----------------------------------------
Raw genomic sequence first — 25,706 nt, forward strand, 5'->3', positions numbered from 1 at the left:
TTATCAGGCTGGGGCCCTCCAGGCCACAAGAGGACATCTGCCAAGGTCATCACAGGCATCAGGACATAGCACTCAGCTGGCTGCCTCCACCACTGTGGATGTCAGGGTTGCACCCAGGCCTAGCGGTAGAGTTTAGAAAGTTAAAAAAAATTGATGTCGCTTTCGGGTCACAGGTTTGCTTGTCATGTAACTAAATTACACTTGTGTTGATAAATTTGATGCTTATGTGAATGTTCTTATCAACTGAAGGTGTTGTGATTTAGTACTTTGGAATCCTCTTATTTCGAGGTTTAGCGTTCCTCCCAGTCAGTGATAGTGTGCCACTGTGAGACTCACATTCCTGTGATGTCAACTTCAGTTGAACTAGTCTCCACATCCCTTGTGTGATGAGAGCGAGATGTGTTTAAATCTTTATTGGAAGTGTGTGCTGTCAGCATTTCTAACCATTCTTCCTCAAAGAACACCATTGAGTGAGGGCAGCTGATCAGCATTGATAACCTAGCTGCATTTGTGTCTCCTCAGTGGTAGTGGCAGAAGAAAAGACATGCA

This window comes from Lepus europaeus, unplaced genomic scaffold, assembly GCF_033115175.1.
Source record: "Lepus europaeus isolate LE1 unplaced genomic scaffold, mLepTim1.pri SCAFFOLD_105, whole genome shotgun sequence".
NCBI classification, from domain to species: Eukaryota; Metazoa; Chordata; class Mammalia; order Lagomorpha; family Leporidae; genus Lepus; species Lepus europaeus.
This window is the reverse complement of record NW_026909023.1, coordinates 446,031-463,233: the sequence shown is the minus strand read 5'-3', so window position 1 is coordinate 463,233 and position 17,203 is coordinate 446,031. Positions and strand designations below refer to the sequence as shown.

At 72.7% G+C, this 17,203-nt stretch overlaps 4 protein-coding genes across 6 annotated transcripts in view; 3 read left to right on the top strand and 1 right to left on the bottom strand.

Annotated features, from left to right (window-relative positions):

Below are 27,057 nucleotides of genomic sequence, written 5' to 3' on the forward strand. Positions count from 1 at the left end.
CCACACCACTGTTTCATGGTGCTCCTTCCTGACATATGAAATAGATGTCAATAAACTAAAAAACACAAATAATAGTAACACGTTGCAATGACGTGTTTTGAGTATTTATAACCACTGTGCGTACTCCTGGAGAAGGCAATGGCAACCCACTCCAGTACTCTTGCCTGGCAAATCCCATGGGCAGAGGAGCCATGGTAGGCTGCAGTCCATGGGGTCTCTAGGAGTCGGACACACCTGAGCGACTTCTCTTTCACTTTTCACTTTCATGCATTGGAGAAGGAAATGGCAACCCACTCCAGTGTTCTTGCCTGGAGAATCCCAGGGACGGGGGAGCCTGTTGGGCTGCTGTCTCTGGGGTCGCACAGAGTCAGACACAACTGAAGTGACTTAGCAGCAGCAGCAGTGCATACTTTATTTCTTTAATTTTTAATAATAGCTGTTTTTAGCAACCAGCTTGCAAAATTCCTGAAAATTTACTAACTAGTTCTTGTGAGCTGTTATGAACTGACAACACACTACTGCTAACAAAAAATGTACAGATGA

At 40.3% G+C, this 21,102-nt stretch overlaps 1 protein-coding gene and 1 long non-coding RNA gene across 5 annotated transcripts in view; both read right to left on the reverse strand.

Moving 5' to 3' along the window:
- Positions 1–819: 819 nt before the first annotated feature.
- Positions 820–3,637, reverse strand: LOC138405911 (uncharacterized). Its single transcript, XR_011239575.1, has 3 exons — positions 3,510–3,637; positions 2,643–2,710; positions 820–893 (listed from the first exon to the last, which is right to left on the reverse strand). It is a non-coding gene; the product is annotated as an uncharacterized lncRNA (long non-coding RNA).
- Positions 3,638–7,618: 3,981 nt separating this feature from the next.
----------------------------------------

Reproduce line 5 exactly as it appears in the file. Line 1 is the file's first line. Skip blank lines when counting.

NCBI classification, from domain to species: Eukaryota; Metazoa; Chordata; class Mammalia; order Lagomorpha; family Leporidae; genus Lepus; species Lepus europaeus.